Those who know the Devaraj family are aware of how its principles and values have been expressed in a long list of social commitments: National Cancer Society, Hospice, Children’s Protection Society, Aliran, Women’s Centre for Change (formerly Women’s Crisis Centre) et cetera.
With his family, Kumar shares a humble yet compelling combination of moral conviction, professional dedication and social duty. The combination expresses itself now in social work, now in activism, and, when the times call for it, in politics, too.
In it, you and I will not find sectarian tendencies, or dogmatic dependence on ideological lines, or textbook fetishes. Nor will we find arrogant and easy assumptions about what to do with the lives of people with whom one finds a comradeship of humanity.
Instead, we will discover a deep and intuitive awareness that marginalised communities live in our midst, dispossessed by progress, expropriated by capital, and neglected by the state.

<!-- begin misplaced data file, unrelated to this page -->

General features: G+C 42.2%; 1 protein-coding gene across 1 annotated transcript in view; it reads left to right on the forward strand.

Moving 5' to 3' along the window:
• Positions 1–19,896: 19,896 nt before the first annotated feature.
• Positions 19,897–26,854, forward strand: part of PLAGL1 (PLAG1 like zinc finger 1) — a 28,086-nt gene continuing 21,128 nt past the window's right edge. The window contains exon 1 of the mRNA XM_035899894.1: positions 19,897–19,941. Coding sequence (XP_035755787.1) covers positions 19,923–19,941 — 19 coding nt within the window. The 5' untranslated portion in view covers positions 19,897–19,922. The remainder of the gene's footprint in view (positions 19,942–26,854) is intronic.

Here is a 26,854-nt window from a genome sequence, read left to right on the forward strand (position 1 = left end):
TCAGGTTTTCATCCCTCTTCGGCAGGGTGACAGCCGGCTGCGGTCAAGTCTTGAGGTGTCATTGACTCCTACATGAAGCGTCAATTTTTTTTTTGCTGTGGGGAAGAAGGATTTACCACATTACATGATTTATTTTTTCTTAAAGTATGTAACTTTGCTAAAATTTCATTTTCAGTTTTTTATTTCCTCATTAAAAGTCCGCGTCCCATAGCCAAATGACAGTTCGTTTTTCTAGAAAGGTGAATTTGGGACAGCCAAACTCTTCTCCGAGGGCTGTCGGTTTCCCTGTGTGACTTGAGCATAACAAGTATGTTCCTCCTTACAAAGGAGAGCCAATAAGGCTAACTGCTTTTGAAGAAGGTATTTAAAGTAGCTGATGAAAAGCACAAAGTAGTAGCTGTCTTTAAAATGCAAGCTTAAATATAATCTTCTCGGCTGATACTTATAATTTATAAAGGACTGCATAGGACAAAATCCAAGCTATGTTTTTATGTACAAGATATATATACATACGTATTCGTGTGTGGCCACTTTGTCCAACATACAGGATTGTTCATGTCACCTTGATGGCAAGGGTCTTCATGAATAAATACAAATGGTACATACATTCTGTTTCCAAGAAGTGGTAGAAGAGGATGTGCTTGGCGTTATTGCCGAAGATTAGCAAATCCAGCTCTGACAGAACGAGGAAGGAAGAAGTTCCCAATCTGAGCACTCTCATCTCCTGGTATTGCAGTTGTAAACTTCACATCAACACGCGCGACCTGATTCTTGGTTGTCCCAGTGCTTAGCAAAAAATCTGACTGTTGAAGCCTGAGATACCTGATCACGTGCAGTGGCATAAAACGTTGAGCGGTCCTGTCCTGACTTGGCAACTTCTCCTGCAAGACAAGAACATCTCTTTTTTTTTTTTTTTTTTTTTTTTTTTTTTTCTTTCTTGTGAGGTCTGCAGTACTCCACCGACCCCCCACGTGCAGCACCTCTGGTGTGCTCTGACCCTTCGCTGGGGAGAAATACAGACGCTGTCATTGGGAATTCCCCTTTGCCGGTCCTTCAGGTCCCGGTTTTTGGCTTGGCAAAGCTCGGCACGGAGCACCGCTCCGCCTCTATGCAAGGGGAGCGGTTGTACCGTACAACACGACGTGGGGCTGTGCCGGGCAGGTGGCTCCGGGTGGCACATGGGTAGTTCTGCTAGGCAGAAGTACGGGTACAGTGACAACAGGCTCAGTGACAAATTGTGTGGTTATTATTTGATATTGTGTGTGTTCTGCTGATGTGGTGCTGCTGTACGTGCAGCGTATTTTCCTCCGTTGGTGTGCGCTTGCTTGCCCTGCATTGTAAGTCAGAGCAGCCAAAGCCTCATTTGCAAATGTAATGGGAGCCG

Is that enough of a summons to a struggle for justice? For Kumar, it is. And if he calls such a struggle for justice ‘socialism’, who are we to differ?
Khoo Boo Teik is the author of ‘Paradoxes of Mahathirism: An Intellectual Biography of Mahathir Mohamad’ and ‘Beyond Mahathir: Malaysian Politics and its Discontents’.
The above is an abstract from an introduction by Khoo in ‘Jeyakumar Devaraj, Speaking Truth to Power: A Socialist Critique of Development in Malaysia’.
Jeyakumar, Sungai Siput MP, is currently being detained without trial with five others under the Emergency Ordinance on suspicion of “causing civil unrest by any means”.
This article first appeared in Malaysiakini.